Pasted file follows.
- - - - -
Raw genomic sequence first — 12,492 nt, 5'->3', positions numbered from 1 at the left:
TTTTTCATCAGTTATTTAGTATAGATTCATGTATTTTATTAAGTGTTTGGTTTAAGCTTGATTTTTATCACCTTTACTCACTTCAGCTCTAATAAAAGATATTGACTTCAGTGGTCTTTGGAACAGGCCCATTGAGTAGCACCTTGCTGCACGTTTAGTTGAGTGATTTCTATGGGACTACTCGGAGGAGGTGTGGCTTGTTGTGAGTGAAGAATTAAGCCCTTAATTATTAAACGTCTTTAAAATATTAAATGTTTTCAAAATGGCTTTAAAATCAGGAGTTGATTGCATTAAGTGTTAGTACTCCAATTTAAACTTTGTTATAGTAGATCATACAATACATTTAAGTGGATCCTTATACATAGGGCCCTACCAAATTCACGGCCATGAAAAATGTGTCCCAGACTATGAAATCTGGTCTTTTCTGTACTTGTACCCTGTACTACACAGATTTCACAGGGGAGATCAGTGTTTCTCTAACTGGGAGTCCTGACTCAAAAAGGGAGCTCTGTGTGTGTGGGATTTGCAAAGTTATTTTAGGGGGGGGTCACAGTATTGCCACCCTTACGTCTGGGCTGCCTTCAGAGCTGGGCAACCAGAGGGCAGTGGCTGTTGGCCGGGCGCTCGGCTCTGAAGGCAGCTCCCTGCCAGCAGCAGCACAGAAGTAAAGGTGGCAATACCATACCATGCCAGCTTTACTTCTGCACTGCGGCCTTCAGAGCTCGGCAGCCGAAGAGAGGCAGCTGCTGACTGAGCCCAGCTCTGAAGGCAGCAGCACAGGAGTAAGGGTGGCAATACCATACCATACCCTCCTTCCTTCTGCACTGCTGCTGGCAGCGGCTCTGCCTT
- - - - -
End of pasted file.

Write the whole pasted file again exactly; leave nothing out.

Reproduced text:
Raw genomic sequence first — 12,492 nt, 5'->3', positions numbered from 1 at the left:
TTTTTCATCAGTTATTTAGTATAGATTCATGTATTTTATTAAGTGTTTGGTTTAAGCTTGATTTTTATCACCTTTACTCACTTCAGCTCTAATAAAAGATATTGACTTCAGTGGTCTTTGGAACAGGCCCATTGAGTAGCACCTTGCTGCACGTTTAGTTGAGTGATTTCTATGGGACTACTCGGAGGAGGTGTGGCTTGTTGTGAGTGAAGAATTAAGCCCTTAATTATTAAACGTCTTTAAAATATTAAATGTTTTCAAAATGGCTTTAAAATCAGGAGTTGATTGCATTAAGTGTTAGTACTCCAATTTAAACTTTGTTATAGTAGATCATACAATACATTTAAGTGGATCCTTATACATAGGGCCCTACCAAATTCACGGCCATGAAAAATGTGTCCCAGACTATGAAATCTGGTCTTTTCTGTACTTGTACCCTGTACTACACAGATTTCACAGGGGAGATCAGTGTTTCTCTAACTGGGAGTCCTGACTCAAAAAGGGAGCTCTGTGTGTGTGGGATTTGCAAAGTTATTTTAGGGGGGGGTCACAGTATTGCCACCCTTACGTCTGGGCTGCCTTCAGAGCTGGGCAACCAGAGGGCAGTGGCTGTTGGCCGGGCGCTCGGCTCTGAAGGCAGCTCCCTGCCAGCAGCAGCACAGAAGTAAAGGTGGCAATACCATACCATGCCAGCTTTACTTCTGCACTGCGGCCTTCAGAGCTCGGCAGCCGAAGAGAGGCAGCTGCTGACTGAGCCCAGCTCTGAAGGCAGCAGCACAGGAGTAAGGGTGGCAATACCATACCATACCCTCCTTCCTTCTGCACTGCTGCTGGCAGCGGCTCTGCCTT